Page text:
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The Best Way to Prevent and Treat Stomach Issues

Digestive disorders are all too common in dogs today, and in my experience, taking this step may be the single most effective thing you can do to treat chronic gastrointestinal issues, such as IBD, IBS and sensitive stomachs. Here's what you need to know about commercial prescription foods.

pet microbiome


  • Digestive disorders are very common in dogs today, but the good news is that researchers not affiliated with the pet food industry are beginning to focus on the problem
  • One example is a 2019 Penn Vet study that concluded some dogs with chronic enteropathy (a form of inflammatory bowel disease, IBD) experience remission through alterations in the gut microbiome triggered by a dietary change
  • The diet used in the study was an ultraprocessed veterinary diet; in my experience, avoiding highly processed diets is the best way to prevent and treat chronic enteropathies, including IBD, irritable bowel syndrome (IBS) and “sensitive stomachs”
  • To begin the healing process, dogs with IBD are fed a bland, novel protein diet and receive appropriate supplements to balance the microbiome
  • To help your dog avoid digestive disease, feed a variety of nutritionally optimal, species-appropriate diets containing unadulterated, high-quality animal protein, moisture, healthy fats and fiber and low to no starch content

Editor's Note: This article is a reprint. It was originally published November 01, 2021.

Digestive disorders in dogs are all too common these days, which is one of the reasons so many pet parents are seeking information and guidance on the best diets for their canine companions.

While traditionally, most veterinarians have relied primarily on pet food manufacturers to provide information on companion animal nutritional needs, fortunately, these days researchers and scientists outside the pet food industry are also conducting studies on gut health, the microbiome, and the role diets play.

One example is a 2019 study published by veterinary researchers at the University of Pennsylvania that suggests some dogs with chronic enteropathy (CE), a form of inflammatory bowel disease (IBD), show improvement with a change in diet that induces specific changes in their microbiome.1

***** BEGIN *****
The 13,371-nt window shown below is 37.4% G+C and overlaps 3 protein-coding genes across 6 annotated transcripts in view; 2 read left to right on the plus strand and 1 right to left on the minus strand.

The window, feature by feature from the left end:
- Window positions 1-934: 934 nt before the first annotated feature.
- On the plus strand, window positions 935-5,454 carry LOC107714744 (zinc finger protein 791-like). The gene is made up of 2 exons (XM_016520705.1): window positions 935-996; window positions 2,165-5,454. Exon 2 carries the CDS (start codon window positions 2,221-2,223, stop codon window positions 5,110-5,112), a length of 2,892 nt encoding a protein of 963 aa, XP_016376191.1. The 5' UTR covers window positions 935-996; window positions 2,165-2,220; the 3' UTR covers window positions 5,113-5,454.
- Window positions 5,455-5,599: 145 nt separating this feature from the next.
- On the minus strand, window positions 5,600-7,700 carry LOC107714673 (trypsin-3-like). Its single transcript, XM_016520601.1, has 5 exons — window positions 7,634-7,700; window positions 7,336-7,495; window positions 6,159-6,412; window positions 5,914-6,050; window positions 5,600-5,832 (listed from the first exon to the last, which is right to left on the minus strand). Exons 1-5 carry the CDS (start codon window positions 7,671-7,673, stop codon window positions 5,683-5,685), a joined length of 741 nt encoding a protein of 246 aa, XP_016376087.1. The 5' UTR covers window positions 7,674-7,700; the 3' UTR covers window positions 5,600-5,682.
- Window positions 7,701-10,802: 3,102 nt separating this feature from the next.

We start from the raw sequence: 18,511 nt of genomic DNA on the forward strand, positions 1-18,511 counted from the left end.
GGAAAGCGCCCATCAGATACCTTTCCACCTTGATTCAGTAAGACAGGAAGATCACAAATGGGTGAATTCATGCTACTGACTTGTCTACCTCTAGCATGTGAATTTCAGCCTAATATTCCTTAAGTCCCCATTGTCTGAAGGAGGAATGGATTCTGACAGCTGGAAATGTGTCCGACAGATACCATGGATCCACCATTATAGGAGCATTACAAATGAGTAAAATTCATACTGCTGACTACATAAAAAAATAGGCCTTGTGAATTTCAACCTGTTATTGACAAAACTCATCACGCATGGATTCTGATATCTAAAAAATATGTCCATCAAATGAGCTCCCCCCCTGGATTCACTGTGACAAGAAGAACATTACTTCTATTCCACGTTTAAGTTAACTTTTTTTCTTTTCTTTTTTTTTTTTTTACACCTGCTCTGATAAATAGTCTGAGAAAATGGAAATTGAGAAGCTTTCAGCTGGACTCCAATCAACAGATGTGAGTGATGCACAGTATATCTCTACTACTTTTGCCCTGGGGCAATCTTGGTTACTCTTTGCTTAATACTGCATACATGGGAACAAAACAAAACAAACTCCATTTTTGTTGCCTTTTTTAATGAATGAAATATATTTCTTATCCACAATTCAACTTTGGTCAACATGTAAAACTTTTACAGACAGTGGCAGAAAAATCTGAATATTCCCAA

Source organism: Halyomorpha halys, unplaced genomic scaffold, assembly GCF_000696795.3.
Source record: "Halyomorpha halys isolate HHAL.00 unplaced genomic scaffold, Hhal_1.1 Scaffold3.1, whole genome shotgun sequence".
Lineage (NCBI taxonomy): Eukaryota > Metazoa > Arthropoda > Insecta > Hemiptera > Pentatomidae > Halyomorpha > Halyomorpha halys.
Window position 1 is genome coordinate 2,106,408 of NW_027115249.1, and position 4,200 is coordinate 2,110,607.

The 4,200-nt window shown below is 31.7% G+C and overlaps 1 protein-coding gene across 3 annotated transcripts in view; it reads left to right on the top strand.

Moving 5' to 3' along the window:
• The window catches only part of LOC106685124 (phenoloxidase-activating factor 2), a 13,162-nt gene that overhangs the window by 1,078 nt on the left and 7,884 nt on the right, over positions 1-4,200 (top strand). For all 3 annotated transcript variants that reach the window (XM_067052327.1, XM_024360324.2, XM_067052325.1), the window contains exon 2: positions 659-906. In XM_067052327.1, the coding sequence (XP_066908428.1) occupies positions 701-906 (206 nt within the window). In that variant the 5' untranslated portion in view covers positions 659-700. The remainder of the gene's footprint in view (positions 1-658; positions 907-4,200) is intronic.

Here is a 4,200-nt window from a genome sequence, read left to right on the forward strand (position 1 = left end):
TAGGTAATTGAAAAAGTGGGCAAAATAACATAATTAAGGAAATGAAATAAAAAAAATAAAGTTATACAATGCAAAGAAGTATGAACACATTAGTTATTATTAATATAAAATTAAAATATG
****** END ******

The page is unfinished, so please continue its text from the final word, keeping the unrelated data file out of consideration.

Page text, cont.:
The Microbiome Plays an Essential Role in Gut Health

Inflammatory bowel disease in both humans and pets is not well understood, however, we do know the colonies of microorganisms that inhabit the intestines — collectively known as the gut microbiome — are key contributors. Not surprisingly, the food we eat and feed to our animal companions has a profound influence on the microbiome.

In the Penn Vet study, researchers looked at links between a specific “therapeutic” diet fed to 29 dogs with CE, the microbiomes of those dogs, and remission of their disease. What they discovered was that in the 20 dogs whose disease went into remission, there were key features of the microbiome and associated metabolic products.

Specifically, the microbiomes of the dogs who achieved remission had an increase in metabolites known as secondary bile acids, which are produced when certain microbes in the gut consume bile released by the liver.

One of the friendly microbes that produces secondary bile acids is Clostridium hiranonis, which was found in greater numbers in the dogs whose disease entered remission. These dogs also had fewer pathogenic bacteria such as E. coli and Clostridium perfringens after they began the diet.

The researchers performed two additional studies to test their hypothesis for what actually triggers remission.

"This allowed us to show that secondary bile acids and C. hiranonis aren't just biomarkers of remission, they can actually effect change," Daniel Beiting, senior study author and an assistant professor at Penn Vet told the publication Penn Today. “Bile acids can block the growth of pathogens, and C. hiranonis can improve gut health in mice."2

Finally, the researchers analyzed information from children with Crohn’s disease (another form of inflammatory bowel disease) who responded to treatment with exclusive enteral nutrition, a specialized liquid diet. They found that the children’s microbiomes showed an increase in Clostridium scindens, another friendly microbial species that produces secondary bile acids.

Why Kibble Isn’t a Treatment for IBD

The Penn Vet study results reinforce the importance of a diverse microbiome to the health of dogs, and especially their digestive health. It’s my belief that 100% of pets with IBD also have dysbiosis, which thankfully can now be evaluated with a microbiome analysis.